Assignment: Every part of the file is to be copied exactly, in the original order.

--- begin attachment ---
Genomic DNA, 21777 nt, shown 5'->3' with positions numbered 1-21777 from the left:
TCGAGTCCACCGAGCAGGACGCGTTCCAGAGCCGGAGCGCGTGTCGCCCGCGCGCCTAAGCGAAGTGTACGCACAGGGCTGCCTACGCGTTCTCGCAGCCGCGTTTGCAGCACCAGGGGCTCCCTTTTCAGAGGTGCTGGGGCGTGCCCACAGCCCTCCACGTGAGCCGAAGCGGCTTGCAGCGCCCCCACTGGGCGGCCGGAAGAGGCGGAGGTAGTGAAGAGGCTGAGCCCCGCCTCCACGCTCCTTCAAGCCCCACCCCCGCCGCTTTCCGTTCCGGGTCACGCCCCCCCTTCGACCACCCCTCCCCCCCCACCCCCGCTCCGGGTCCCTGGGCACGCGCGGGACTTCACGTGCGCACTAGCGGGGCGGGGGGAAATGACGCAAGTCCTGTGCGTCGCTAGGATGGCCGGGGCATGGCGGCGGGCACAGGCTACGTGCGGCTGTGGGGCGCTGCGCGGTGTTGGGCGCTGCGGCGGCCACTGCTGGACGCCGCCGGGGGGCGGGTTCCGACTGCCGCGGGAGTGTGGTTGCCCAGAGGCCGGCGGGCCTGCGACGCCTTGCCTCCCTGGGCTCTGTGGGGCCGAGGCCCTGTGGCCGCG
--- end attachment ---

Genomic DNA, 21777 nt, shown 5'->3' with positions numbered 1-21777 from the left:
TCGAGTCCACCGAGCAGGACGCGTTCCAGAGCCGGAGCGCGTGTCGCCCGCGCGCCTAAGCGAAGTGTACGCACAGGGCTGCCTACGCGTTCTCGCAGCCGCGTTTGCAGCACCAGGGGCTCCCTTTTCAGAGGTGCTGGGGCGTGCCCACAGCCCTCCACGTGAGCCGAAGCGGCTTGCAGCGCCCCCACTGGGCGGCCGGAAGAGGCGGAGGTAGTGAAGAGGCTGAGCCCCGCCTCCACGCTCCTTCAAGCCCCACCCCCGCCGCTTTCCGTTCCGGGTCACGCCCCCCCTTCGACCACCCCTCCCCCCCCACCCCCGCTCCGGGTCCCTGGGCACGCGCGGGACTTCACGTGCGCACTAGCGGGGCGGGGGGAAATGACGCAAGTCCTGTGCGTCGCTAGGATGGCCGGGGCATGGCGGCGGGCACAGGCTACGTGCGGCTGTGGGGCGCTGCGCGGTGTTGGGCGCTGCGGCGGCCACTGCTGGACGCCGCCGGGGGGCGGGTTCCGACTGCCGCGGGAGTGTGGTTGCCCAGAGGCCGGCGGGCCTGCGACGCCTTGCCTCCCTGGGCTCTGTGGGGCCGAGGCCCTGTGGCCGCG